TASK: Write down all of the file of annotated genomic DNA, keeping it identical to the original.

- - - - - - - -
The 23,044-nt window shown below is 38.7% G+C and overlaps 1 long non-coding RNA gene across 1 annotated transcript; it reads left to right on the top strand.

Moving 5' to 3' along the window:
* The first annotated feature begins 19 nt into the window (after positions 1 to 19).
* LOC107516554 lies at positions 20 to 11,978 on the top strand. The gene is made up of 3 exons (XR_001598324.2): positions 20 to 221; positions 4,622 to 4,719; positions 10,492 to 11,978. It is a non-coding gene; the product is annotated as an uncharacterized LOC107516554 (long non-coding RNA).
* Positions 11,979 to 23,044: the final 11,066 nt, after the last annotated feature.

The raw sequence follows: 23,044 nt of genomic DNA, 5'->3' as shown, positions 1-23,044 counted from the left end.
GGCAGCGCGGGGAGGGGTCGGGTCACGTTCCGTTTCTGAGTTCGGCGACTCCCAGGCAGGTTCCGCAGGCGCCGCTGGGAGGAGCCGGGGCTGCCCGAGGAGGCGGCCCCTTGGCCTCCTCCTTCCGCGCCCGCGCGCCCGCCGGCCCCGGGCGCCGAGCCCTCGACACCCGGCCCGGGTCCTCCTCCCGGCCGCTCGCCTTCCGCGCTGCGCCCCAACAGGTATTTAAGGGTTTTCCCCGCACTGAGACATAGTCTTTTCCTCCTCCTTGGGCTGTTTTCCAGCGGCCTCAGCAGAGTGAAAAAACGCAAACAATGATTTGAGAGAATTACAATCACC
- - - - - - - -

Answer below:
The 23,044-nt window shown below is 38.7% G+C and overlaps 1 long non-coding RNA gene across 1 annotated transcript; it reads left to right on the top strand.

Moving 5' to 3' along the window:
* The first annotated feature begins 19 nt into the window (after positions 1 to 19).
* LOC107516554 lies at positions 20 to 11,978 on the top strand. The gene is made up of 3 exons (XR_001598324.2): positions 20 to 221; positions 4,622 to 4,719; positions 10,492 to 11,978. It is a non-coding gene; the product is annotated as an uncharacterized LOC107516554 (long non-coding RNA).
* Positions 11,979 to 23,044: the final 11,066 nt, after the last annotated feature.

The raw sequence follows: 23,044 nt of genomic DNA, 5'->3' as shown, positions 1-23,044 counted from the left end.
GGCAGCGCGGGGAGGGGTCGGGTCACGTTCCGTTTCTGAGTTCGGCGACTCCCAGGCAGGTTCCGCAGGCGCCGCTGGGAGGAGCCGGGGCTGCCCGAGGAGGCGGCCCCTTGGCCTCCTCCTTCCGCGCCCGCGCGCCCGCCGGCCCCGGGCGCCGAGCCCTCGACACCCGGCCCGGGTCCTCCTCCCGGCCGCTCGCCTTCCGCGCTGCGCCCCAACAGGTATTTAAGGGTTTTCCCCGCACTGAGACATAGTCTTTTCCTCCTCCTTGGGCTGTTTTCCAGCGGCCTCAGCAGAGTGAAAAAACGCAAACAATGATTTGAGAGAATTACAATCACC